[SOUND] Hi, this is module 16 of

Mechanics of Materials Part IV.

And today's learning outcome is to develop the critical buckling load or

what's called the Euler buckling load for columns with various end conditions.

So last time we developed a critical buckling load, or

the Euler buckling load for a column which was

pinned-pinned on both ends, and this was the equation we came up with.

We can develop a differential equation and appropriate boundary conditions for

other end conditions to find the Euler buckling load in those situation, and

I want to show you what the results would be in those cases.

And so, here is the pinned-pinned condition and

there is the Euler buckling load that we came up with in that case.

Another end condition would be pinned and then fixed, and if we did the mathematics,

this is the critical buckling load we would come up with.

If we had fixed-fixed end conditions on both ends of our column, this

is the Euler buckling load or the critical buckling load we would come up with.

And then finally, as another example, if we had fixed-free end conditions,

this is the critical buckling load that we would come up with.

And there are other end conditions, but these are common ones.

You can see in the denominator, we have a similar term, L squared here,

point seven L squared here, point five L squared here, and two L squared here.

And we call that that denominator,

that squared, the effective length of our column.

And so the effective length is the distance between two successive inflection

points or points of zero moment, and they must be modified for

actual end conditions so we're doing an ideal situation here.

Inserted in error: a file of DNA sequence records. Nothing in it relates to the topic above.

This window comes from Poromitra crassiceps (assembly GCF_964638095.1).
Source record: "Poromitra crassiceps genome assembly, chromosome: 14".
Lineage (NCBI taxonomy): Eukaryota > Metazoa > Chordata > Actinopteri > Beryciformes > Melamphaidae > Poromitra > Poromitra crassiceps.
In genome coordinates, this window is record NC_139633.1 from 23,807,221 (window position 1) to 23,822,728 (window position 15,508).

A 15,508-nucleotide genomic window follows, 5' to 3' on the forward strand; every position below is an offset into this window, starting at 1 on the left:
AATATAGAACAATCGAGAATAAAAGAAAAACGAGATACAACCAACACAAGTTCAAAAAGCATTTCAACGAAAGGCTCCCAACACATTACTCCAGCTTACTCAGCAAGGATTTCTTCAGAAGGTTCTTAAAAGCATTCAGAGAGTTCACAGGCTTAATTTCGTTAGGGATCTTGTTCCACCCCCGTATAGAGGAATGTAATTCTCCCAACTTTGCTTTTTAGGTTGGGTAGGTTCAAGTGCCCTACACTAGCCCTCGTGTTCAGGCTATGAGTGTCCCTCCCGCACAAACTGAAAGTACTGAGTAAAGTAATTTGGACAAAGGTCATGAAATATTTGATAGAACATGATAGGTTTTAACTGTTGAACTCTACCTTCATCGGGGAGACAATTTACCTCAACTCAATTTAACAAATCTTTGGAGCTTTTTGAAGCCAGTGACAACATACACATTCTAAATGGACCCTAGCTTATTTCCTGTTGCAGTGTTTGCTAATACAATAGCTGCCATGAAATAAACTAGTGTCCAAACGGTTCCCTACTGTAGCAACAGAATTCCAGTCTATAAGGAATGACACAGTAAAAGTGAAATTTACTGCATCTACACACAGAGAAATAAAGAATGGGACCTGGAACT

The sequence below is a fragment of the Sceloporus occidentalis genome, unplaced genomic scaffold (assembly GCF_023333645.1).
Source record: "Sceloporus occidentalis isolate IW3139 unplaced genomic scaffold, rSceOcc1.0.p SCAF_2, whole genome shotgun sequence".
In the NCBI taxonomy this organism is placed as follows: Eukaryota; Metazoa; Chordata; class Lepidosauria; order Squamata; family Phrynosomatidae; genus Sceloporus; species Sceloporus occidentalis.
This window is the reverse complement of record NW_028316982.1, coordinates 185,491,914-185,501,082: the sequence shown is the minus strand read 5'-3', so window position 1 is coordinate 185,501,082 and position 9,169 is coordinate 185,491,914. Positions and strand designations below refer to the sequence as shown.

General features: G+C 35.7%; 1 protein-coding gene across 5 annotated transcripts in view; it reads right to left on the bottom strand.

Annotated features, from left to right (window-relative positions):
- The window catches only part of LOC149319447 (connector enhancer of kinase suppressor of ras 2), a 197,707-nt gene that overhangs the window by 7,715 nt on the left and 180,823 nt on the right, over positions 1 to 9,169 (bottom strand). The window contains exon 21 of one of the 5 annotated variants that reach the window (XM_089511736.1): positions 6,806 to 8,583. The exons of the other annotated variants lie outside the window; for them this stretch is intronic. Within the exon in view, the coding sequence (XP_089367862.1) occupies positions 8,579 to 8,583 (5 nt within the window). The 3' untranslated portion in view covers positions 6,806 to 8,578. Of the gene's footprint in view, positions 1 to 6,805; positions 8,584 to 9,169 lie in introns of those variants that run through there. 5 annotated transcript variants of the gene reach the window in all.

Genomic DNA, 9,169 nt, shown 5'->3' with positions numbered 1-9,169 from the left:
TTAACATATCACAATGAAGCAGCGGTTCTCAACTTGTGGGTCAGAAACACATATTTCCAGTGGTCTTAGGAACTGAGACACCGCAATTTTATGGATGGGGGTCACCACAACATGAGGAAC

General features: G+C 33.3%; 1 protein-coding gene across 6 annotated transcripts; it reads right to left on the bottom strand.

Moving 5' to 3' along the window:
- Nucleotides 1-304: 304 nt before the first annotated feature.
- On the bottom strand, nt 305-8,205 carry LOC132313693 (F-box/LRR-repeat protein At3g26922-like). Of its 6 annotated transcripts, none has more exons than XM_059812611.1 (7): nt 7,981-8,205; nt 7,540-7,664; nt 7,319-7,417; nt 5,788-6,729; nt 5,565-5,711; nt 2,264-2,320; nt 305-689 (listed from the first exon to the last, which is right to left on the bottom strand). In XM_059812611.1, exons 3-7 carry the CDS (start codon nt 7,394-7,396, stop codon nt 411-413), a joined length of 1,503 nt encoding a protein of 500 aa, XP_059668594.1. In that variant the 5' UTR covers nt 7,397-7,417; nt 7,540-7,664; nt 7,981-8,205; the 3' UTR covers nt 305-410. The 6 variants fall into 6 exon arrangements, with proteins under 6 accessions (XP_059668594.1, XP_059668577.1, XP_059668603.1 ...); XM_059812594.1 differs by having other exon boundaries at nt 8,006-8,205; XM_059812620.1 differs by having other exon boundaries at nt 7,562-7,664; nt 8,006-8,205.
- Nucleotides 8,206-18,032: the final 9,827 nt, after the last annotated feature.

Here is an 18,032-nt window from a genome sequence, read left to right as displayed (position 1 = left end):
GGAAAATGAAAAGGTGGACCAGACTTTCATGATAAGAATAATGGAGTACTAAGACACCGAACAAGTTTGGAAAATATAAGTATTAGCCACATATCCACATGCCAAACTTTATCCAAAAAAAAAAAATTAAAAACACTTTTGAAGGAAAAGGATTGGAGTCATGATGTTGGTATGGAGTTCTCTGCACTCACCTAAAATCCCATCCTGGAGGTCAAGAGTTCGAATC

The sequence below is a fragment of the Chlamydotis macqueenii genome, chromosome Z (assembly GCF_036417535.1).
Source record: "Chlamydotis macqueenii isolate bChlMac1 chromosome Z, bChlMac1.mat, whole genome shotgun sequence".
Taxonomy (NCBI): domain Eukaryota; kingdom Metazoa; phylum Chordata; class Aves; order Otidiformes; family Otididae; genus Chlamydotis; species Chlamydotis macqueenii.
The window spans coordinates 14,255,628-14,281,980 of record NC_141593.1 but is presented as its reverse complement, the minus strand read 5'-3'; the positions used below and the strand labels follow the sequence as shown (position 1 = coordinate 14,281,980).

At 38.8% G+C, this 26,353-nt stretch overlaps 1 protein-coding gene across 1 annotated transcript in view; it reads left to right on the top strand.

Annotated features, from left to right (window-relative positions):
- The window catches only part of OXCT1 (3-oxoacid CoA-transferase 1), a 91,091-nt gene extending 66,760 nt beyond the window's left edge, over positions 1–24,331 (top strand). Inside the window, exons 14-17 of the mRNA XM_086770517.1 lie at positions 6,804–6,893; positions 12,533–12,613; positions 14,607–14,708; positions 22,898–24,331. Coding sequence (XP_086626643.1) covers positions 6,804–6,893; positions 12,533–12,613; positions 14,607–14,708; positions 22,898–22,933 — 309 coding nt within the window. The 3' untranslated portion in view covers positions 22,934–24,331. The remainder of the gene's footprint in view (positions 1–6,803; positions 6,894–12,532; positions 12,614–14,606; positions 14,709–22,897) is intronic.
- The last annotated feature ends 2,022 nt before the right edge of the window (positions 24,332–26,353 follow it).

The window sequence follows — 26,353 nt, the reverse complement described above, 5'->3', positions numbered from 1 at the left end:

And so, for the pinned-pinned condition,

we can see that it's the effective length is the length of the column itself.

For the fixed-pinned condition, here's our inflection point,

and so our effective length becomes about 0.7 L.

And then, for fixed-fixed, we see that the effective length is about 0.5 L.

And then, for the fixed-free condition, we can see that now it's 2 L.

And you can see, when you look at these diagrams, these are the same

distances that it looks like in the pinned-pinned condition.

And so here's a real world experimental set up of these types of end conditions.

And so you see here the pinned-pinned condition

with the effective length being L.

Here the fixed-fixed condition with the effective length being 0.5 L.

Here, the fixed-pinned condition with the effective length of 0.7 L and then

finally the fixed-free condition which would be 2 L for the effective length.

And so, we'll use those for column problems when we have different types of

end conditions when we do actual real world examples.

And that's it for today's module.

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